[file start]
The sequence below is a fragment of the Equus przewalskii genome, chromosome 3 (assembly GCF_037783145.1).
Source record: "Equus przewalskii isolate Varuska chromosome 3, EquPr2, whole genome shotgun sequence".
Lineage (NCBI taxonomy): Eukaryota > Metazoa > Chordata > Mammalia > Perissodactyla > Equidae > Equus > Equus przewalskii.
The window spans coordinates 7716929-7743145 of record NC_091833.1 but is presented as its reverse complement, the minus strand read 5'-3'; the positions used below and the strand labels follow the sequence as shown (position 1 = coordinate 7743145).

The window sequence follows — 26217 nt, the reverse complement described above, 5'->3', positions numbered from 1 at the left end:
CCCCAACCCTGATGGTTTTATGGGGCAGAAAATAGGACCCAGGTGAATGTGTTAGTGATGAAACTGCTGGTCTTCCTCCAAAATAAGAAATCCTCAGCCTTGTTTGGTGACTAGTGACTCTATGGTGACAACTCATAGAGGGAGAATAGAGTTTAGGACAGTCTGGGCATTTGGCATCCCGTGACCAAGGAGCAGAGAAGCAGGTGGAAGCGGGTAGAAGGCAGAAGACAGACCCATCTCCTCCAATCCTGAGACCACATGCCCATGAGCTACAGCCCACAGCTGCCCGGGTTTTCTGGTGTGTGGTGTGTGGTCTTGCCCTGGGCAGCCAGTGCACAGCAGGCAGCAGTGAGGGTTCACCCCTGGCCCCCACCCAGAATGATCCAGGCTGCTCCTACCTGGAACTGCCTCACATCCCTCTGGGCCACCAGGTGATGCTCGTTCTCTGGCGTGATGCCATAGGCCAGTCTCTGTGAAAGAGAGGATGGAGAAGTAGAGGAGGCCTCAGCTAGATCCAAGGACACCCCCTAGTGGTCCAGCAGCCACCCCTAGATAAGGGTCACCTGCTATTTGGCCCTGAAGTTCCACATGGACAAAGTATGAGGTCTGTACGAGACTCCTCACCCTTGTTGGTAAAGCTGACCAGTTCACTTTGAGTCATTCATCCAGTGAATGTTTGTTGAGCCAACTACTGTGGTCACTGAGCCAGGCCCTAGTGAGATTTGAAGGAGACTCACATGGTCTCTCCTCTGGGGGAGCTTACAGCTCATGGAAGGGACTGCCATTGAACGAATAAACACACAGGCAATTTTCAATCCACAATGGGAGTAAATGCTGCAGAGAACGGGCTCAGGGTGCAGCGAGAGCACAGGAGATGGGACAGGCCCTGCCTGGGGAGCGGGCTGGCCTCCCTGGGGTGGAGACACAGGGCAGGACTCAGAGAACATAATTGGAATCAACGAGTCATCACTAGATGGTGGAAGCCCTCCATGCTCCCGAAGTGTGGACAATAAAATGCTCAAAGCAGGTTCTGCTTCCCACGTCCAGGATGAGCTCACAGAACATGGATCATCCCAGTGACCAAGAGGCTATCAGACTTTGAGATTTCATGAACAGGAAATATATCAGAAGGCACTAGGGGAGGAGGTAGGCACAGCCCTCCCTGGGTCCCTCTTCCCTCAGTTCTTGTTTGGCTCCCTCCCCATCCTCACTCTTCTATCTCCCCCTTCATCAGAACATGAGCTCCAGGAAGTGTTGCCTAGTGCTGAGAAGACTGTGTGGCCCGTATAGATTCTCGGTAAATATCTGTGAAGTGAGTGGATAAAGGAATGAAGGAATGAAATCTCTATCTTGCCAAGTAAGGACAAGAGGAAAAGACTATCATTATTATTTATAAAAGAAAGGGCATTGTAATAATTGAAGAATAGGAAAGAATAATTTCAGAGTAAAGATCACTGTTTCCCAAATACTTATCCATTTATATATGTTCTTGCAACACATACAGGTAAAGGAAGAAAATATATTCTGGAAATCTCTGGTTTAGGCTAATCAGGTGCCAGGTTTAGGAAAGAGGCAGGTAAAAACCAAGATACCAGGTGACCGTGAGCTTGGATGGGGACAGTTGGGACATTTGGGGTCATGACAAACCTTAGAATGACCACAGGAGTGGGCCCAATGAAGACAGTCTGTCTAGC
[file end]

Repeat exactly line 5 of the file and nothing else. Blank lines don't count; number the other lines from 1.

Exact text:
The window sequence follows — 26217 nt, the reverse complement described above, 5'->3', positions numbered from 1 at the left end: